Devil in the details of digital RMB: Bernstein

China RMB

The introduction of a digital renminbi into Macau would potentially have a positive impact on the gaming industry, easing cash flow for mass and premium mass players, but the “devil would be in the details,” says Bernstein Research.

The firm has published a detailed analysis of China’s plans to roll out a digital currency and the potential impact on gambling in Macau. Beijing has already implemented a pilot scheme for the digital yuan in four major cities and is aiming for launch by 2024. 

There has been speculation as to whether Macau would also adopt the currency.

On the downside, Bernstein said it could be potentially negative for casinos if Macau mandates that all casino chip purchases are in the digital currency — a scenario it describes as “draconian.” It would make the casinos highly vulnerable were China to put daily, or annual transaction limits and it would also essentially eliminate the junket system.

The digital RMB would give the government much greater scrutiny and control over money flows and may also constrain direct credit issuance to VIP customers.

Bernstein stresses in the report that it doesn’t expect any changes in the short term. It says the introduction of a digital RMB in Macau will very much depend on China easing, or fully lifting, its current system of capital controls.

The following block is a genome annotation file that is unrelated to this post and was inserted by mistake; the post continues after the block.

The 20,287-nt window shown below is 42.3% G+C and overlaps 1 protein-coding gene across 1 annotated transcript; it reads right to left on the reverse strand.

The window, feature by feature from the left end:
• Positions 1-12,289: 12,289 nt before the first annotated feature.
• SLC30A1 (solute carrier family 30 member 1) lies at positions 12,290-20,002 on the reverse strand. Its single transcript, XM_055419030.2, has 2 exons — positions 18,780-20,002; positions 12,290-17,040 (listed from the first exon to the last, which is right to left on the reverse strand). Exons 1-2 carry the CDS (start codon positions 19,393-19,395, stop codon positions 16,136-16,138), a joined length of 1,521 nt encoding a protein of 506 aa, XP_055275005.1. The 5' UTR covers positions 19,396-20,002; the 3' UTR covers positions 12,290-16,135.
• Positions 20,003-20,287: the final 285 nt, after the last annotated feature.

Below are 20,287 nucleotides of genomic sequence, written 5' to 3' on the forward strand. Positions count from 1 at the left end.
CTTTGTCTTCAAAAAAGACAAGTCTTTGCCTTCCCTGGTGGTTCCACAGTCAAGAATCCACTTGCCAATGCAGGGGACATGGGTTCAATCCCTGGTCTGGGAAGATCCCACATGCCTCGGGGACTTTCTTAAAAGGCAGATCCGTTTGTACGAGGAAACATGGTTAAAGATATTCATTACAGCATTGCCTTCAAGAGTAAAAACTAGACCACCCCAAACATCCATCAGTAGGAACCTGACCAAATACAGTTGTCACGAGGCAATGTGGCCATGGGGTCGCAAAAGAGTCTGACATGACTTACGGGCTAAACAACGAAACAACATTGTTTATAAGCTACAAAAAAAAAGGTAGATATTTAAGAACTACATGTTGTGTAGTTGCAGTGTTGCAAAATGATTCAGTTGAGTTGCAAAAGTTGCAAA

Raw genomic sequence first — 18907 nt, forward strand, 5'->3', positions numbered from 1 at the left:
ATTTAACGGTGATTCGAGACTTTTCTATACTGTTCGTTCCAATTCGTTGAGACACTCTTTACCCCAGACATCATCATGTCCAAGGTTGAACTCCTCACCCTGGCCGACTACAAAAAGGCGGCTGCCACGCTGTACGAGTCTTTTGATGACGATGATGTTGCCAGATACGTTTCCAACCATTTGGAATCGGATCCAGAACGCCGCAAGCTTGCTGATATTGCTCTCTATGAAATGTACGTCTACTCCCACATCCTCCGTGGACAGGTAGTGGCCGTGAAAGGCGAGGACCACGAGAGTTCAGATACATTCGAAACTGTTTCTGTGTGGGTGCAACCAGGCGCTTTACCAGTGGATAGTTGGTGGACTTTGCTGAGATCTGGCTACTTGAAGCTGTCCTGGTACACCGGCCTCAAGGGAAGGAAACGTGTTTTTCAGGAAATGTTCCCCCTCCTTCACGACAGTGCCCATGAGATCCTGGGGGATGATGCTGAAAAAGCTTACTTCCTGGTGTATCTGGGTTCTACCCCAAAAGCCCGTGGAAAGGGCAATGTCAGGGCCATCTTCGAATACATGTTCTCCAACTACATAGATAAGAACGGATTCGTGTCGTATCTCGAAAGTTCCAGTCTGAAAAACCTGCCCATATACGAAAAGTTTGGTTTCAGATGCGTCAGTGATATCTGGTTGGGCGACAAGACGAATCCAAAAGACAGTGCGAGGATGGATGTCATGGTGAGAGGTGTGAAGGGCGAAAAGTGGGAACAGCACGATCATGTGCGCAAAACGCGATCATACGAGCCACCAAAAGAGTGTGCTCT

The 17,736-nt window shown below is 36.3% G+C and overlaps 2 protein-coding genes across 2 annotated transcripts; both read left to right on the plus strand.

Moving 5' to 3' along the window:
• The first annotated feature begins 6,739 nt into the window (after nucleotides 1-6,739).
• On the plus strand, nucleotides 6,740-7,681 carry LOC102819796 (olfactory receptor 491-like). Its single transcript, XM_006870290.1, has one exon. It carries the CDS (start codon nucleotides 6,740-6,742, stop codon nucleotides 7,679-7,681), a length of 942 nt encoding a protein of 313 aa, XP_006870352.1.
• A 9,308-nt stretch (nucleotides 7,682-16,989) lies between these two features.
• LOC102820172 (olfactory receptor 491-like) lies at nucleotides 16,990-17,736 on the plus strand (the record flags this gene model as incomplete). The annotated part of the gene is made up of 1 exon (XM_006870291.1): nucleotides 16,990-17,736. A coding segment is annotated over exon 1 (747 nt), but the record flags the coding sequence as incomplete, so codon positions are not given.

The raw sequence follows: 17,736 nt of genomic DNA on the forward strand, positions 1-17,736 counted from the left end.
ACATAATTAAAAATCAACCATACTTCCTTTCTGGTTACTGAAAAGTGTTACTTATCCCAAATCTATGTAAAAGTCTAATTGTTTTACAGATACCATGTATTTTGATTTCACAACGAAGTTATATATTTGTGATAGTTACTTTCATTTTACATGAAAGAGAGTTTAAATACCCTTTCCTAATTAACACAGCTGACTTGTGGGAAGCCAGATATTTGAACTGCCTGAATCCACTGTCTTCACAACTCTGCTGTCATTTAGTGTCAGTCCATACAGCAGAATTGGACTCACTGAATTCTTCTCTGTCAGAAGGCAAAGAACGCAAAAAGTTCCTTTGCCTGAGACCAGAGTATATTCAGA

Beijing’s long-term aim is to internationalize its currency and as part of that move the RMB will ultimately need to become fully convertible. At that point, the Macau pataca could potentially be eliminated and replaced by the RMB.

“Is this likely to happen any time soon? No,” Bernstein says. 

However, it points out that the nature of the market has been gradually changing as it evolves to a more mass focused industry and the secrecy element favoured by VIP players has been gradually fading as operators step up AML and Know your Customer requirements. 

“The transformation in Macau will be a long process,” it says. “In our view, eventually digital transactions will be the norm and cash as we know it will be an historic relic.”

This is a process that will span many years, but will ultimately be beneficial.

“Easier access to money flow into Macau and disintermediation of junkets would be a positive driver for continued growth in premium mass in Macau.”